When you see the sides begin to turn golden brown, flip the chicken over in the pan by using a pair of tongs and gently grabbing the chicken by the sides. Once the chicken is flipped, it looks like this.

  • After a few minutes, touch the center of the chicken with the tongs. Does it seem squishy or springy? If so, it’s not done yet. Does it seem slightly firm (not hard, just slightly firm)? If so, your chicken is done. If you want to be absolutely sure, it’s always ok to cut a piece in the middle. If you’re using tenders, they tend to float when ready.
  • Place cooked chicken on a paper towel or paper bag and lightly salt it. Let it sit for about 2 minutes before transferring it to a serving platter.

Delicious fried chicken.


Don’t let fried chicken intimidate you! It’s not hard and once you do it you will feel very confident in your abilities.

Want a less crispy chicken? Leave out the Corn Flakes/Frosted Flakes and just use flour.

Don’t have mayonnaise? Use 1 pat of melted butter that has cooled slightly (don’t want to cook your egg). The fat from the mayo or butter helps hold the moisture in the chicken.


Corn on the Cob in the Husks from the Microwave

Longest post title ever, right there.

However, it’s true and it works! I saw this little gem floating around Pinterest and decided to give it a go! And I’ve walked away with a  few tips.

Thank you Pinterest!

Thank you Pinterest!

So here’s the breakdown.

  1. Tear some of the “hair” off the top that’s showing. It can catch fire, apparently.
  2. Wet corn seems to cook better.
  3. Make sure you cut above where the husk attaches to the cob, or it won’t slide out easily.
  4. If you let it rest about 2 minutes before you attempt to cut and squeeze it, it works just as well and burns a lot less (believe me on this one!!)
  5. If you’re hungry or hurried, I do advise using oven mitts if you can’t let it rest a minute. It really does burn.
  6. It’s delicious. It’s cooked to perfection.

Taco Rolls

Ever have one of those moments where you look in the refrigerator and realize you REALLY need to go shopping? Yeah, had that moment. Spotted some half opened, left over items. And some crescent rolls.

Taco Rolls

Printer Friendly Version: Taco Rolls


  • Crescent Rolls
  • Taco Flavored Meat (already cooked. We used leftovers).
  • Refried Beans
  • Shredded Cheese
  • Taco or Tomato sauce
  1. Place crescent roll down on baking sheet.
  2. Put a layer of refried beans on crescent roll.
  3. Top with cheese, meat, and a small spoonful of sauce.
  4. Roll up crescent roll. Bake according to directions.

Place refried bean onto a crescent roll.


Little bit of taco or tomato sauce. (Shown here is taco sauce).


Add meat and shredded cheese.


Fold the outer corner over.
(Helps hold stuff in)


Roll ‘er up.


Place neatly on baking sheet. Bake according to directions on crescent rolls.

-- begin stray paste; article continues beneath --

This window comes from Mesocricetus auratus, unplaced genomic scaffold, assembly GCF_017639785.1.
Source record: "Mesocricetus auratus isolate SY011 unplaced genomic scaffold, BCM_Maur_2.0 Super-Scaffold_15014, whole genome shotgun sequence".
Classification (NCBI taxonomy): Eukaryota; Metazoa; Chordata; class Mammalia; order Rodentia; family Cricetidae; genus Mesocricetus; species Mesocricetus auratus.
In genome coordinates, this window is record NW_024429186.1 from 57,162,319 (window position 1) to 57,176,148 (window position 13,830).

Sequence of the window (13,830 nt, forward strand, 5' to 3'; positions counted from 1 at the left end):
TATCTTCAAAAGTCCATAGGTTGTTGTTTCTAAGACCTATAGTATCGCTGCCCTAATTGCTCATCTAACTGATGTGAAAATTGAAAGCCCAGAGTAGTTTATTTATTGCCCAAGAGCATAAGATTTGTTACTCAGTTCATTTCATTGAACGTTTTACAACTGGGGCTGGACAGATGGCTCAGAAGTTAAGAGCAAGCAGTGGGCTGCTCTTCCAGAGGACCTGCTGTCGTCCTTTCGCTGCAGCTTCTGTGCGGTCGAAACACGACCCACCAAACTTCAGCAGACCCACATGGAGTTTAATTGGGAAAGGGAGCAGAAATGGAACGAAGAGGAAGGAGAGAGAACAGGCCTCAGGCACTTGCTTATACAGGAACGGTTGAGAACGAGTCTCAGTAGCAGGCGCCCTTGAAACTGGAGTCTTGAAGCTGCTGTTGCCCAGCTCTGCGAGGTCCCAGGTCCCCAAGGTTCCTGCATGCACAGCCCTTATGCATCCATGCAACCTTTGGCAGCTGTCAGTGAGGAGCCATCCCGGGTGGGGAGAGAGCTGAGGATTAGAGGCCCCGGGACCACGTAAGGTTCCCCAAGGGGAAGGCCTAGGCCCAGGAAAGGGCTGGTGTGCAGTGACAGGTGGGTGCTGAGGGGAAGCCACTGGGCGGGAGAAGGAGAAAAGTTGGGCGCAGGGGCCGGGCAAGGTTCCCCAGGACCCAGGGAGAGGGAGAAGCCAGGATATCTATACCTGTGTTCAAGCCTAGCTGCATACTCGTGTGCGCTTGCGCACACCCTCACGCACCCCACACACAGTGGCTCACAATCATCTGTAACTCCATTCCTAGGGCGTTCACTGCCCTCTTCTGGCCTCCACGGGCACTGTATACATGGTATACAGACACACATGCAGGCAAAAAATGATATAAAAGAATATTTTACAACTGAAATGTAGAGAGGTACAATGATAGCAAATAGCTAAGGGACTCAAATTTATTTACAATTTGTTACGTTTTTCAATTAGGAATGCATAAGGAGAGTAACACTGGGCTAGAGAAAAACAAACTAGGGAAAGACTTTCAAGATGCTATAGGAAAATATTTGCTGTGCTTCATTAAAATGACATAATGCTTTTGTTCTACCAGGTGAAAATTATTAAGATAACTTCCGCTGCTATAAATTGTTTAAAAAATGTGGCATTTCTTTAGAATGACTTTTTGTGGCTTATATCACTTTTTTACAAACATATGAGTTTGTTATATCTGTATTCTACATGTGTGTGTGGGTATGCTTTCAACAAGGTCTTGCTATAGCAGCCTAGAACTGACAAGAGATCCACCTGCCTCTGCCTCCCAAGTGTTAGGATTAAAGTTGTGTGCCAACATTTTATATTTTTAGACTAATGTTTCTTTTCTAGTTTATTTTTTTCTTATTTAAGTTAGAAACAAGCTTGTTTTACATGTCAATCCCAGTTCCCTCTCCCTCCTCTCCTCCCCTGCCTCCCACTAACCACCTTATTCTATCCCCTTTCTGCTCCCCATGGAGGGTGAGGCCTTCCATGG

Summer Food- The Quick List.

There are so many great summer recipes out there. Need a quick yummy summer treats? Try these.

A twist on the summer salad, Cucumber and Chickpea Salad.

Peach Iced tea, anyone? 5 Summer Drink Recipes

Try a refreshing Black Bean & Corn Salsa to go with that BBQ.

Ten Ultimate Popsicles, Think Root Beer Float and Berry Cheesecake.

Or maybe a Kiwi Popsicle is more your style?

Or just the absolute, Lazy Summer Dessert.

Enjoy and be Merri!

Have one of your own? Let us know in the box below!!

Kitchen Helpers

Just some go-to cheat sheets that I’ve found to be very helpful!

PDF Printable: The Ultimate Kitchen Substitution List.

The best substitution list, hands down. I keep a printed copy on the side of the refrigerator.

The Size Chart – Courtesy of One Good Thing by Jillee


Egg Substitutions – Courtesy of The Homestead Survival


Find some good kitchen helpers on the web? Let us know in the comment below and we may link them!

Sunflower Seed Cookies

These are not your typical cookie. They have no granulated sugar, only brown.While they are sweet, they are not as sweet as most cookies. They have a delicious nutty flavor. The teen and I concocted this recipe based off several old recipes we found. Our only problem was, we couldn’t stop eating the batter while they cooked! The teen and the husband absolutely loved them! Bonus, they were super easy to make!

 Sunflower Seed Cookies

Printer Friendly Version: Sunflower Seed Cookies


  • 1 C Butter
  • 1 ½ C Brown sugar
  • 1 tsp Vanilla
  • 2 Eggs
  • 2 tsp Maple syrup
  • 1 ½ Cups Flour
  • 1 tsp Baking soda
  • 2 C Quick cook oatmeal
  • 1 C Sunflower seeds
  1. Preheat oven to 350° F
  2. Cream together butter, brown sugar, vanilla, eggs, and maple syrup with mixer.
  3. Add flour, baking soda, oatmeal, and sunflower seeds. Beat until well mixed (takes less than a minute)
  4. Place spoonfuls of batter, about 1″ apart on a greased baking sheet.
  5. Bake for 12 minutes, or until they loose that ‘wet’ look on top.
Spoonfuls of batter, about 1" apart.

Spoonfuls of batter, about 1″ apart.